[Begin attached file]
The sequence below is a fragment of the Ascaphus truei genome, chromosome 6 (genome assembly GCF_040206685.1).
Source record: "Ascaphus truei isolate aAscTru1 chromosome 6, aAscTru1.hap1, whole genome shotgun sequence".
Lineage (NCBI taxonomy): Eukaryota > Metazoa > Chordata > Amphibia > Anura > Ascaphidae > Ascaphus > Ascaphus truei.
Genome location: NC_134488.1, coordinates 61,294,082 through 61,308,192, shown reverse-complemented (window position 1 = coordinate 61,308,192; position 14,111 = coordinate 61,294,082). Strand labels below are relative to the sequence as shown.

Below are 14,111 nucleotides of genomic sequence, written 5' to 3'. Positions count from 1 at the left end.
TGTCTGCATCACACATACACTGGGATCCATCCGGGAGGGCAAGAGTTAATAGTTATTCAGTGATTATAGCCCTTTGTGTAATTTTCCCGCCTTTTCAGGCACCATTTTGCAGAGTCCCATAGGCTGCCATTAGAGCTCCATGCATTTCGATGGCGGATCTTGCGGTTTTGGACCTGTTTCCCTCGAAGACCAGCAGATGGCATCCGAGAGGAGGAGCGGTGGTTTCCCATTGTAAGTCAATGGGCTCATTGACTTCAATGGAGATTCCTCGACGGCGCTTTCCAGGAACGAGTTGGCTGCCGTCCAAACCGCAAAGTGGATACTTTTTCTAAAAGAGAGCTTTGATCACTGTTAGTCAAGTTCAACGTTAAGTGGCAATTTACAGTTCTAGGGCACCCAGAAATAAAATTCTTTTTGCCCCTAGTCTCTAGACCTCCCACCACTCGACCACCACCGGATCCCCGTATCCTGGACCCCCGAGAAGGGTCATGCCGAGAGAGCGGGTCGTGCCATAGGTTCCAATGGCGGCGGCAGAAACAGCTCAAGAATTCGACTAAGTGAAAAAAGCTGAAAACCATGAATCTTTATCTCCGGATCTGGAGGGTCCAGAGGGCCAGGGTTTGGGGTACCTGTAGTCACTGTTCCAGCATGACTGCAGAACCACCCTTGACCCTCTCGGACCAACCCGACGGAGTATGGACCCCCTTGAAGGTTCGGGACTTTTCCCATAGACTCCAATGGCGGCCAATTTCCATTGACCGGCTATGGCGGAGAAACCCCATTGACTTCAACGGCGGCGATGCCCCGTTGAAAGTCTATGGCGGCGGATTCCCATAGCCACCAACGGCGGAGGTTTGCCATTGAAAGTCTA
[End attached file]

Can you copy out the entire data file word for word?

The sequence below is a fragment of the Ascaphus truei genome, chromosome 6 (genome assembly GCF_040206685.1).
Source record: "Ascaphus truei isolate aAscTru1 chromosome 6, aAscTru1.hap1, whole genome shotgun sequence".
Lineage (NCBI taxonomy): Eukaryota > Metazoa > Chordata > Amphibia > Anura > Ascaphidae > Ascaphus > Ascaphus truei.
Genome location: NC_134488.1, coordinates 61,294,082 through 61,308,192, shown reverse-complemented (window position 1 = coordinate 61,308,192; position 14,111 = coordinate 61,294,082). Strand labels below are relative to the sequence as shown.

Below are 14,111 nucleotides of genomic sequence, written 5' to 3'. Positions count from 1 at the left end.
TGTCTGCATCACACATACACTGGGATCCATCCGGGAGGGCAAGAGTTAATAGTTATTCAGTGATTATAGCCCTTTGTGTAATTTTCCCGCCTTTTCAGGCACCATTTTGCAGAGTCCCATAGGCTGCCATTAGAGCTCCATGCATTTCGATGGCGGATCTTGCGGTTTTGGACCTGTTTCCCTCGAAGACCAGCAGATGGCATCCGAGAGGAGGAGCGGTGGTTTCCCATTGTAAGTCAATGGGCTCATTGACTTCAATGGAGATTCCTCGACGGCGCTTTCCAGGAACGAGTTGGCTGCCGTCCAAACCGCAAAGTGGATACTTTTTCTAAAAGAGAGCTTTGATCACTGTTAGTCAAGTTCAACGTTAAGTGGCAATTTACAGTTCTAGGGCACCCAGAAATAAAATTCTTTTTGCCCCTAGTCTCTAGACCTCCCACCACTCGACCACCACCGGATCCCCGTATCCTGGACCCCCGAGAAGGGTCATGCCGAGAGAGCGGGTCGTGCCATAGGTTCCAATGGCGGCGGCAGAAACAGCTCAAGAATTCGACTAAGTGAAAAAAGCTGAAAACCATGAATCTTTATCTCCGGATCTGGAGGGTCCAGAGGGCCAGGGTTTGGGGTACCTGTAGTCACTGTTCCAGCATGACTGCAGAACCACCCTTGACCCTCTCGGACCAACCCGACGGAGTATGGACCCCCTTGAAGGTTCGGGACTTTTCCCATAGACTCCAATGGCGGCCAATTTCCATTGACCGGCTATGGCGGAGAAACCCCATTGACTTCAACGGCGGCGATGCCCCGTTGAAAGTCTATGGCGGCGGATTCCCATAGCCACCAACGGCGGAGGTTTGCCATTGAAAGTCTA